Today's Bat Boy Award for crazy blogging goes to Ana Swanson of the Washington Post!
The headline cries: "Japan's birth rate problem is way worse than anyone imagined". The article cites a paper by some Waseda economists, which is all about inflation and deflation, and really has nothing to do with the ostensible point of the WaPo piece. The citation of the paper is really just an excuse to show the following graph:
This is supposed to be one of those charts that shows how the government keeps getting its forecasts wrong. Swanson writes:
The data above...shows just how bad Japan has been at forecasting its fertility rate since 1965. Government projections have been almost comically wrong, as the government repeatedly interpreted the sharp decrease in the fertility rate as a temporary dip rather than a sustained trend.Except that is not what the graph shows at all. Yes, government forecasts are way off (forecasting is hard). But for over a decade, the Japanese government has been too pessimistic about the fertility rate.
Just Look. At. The. Graph! Since 2005, the black line - the actual fertility rate - has been going up! It is now higher than the blue line representing the forecast from 2002. It is even higher than the blue like representing the forecast for 2008. The graph only looks like it goes through 2010, but a quick Google shows that the fertility rate is still over 1.4, i.e. higher than the 2002, 2006, or 2012 forecasts.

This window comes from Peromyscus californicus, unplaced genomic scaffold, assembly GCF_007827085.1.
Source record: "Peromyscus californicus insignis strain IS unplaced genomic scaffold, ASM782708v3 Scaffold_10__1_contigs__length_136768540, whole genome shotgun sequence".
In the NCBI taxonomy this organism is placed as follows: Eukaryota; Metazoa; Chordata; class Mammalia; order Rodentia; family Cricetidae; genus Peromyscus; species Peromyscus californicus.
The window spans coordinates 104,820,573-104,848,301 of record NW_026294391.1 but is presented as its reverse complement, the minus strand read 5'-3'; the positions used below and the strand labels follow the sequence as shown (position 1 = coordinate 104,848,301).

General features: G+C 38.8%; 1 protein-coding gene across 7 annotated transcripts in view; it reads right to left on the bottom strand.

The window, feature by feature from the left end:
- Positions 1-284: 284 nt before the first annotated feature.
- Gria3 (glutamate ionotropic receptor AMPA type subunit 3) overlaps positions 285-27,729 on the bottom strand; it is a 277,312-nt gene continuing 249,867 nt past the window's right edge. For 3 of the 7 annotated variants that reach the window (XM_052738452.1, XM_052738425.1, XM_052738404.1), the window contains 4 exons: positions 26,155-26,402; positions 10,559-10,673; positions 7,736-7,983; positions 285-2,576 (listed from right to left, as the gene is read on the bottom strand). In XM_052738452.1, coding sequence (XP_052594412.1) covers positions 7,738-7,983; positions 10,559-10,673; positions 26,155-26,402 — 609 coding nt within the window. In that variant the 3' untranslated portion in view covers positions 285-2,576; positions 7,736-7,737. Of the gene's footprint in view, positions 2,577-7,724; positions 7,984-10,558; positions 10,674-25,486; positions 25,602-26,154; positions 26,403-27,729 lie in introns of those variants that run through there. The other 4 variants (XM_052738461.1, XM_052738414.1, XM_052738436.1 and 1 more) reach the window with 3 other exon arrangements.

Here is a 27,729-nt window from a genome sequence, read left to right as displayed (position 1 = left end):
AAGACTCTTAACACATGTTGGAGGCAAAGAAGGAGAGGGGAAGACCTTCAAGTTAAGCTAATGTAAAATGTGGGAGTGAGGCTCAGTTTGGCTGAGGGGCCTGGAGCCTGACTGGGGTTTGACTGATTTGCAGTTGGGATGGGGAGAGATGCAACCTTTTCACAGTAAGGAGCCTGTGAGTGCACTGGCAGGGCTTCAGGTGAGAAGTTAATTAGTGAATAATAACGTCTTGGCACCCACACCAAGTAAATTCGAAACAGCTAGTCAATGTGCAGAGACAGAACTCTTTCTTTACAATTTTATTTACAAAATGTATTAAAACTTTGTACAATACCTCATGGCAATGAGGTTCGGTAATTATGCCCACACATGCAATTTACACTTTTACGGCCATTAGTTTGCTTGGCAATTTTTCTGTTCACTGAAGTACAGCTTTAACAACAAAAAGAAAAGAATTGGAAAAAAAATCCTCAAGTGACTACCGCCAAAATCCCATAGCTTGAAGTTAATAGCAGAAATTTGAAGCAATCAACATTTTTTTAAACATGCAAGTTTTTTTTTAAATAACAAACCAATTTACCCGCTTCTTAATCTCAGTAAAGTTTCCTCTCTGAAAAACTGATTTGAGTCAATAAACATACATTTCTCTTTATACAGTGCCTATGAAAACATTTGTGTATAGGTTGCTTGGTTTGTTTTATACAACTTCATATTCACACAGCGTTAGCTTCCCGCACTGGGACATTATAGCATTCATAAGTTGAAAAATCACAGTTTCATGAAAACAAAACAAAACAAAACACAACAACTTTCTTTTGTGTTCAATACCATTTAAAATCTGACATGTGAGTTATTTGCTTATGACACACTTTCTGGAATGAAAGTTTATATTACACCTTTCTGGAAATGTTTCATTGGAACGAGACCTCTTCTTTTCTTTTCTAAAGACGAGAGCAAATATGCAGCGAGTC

In other words, Japanese fertility has been surprising on the upside for ten years and counting!
People have been tweeting this graph, and the incorrect conclusion, all day. Didn't anyone even bother to take a look at this graph before declaring that it shows the opposite of what it actually shows? Was this just an opportunity to harp on a standard news headline - Japanese people aren't having kids, Japan is dying, etc. etc. - with the graph as just an excuse to re-up the news one more time?? Bat Boy is not pleased! Ana Swanson, our policy is to forgive all crazy blog posts (we all do them from time to time), but you must repent and say fifty Hail BatBoys. Conrad Hackett and everyone else who tweeted it without looking, you get a Bat Boy runner-up ribbon, and you are required to say twenty Our BatBoys.
More importantly, when are people going to start writing news articles pointing out that Japan's fertility is on the rise?
Maybe I better do it.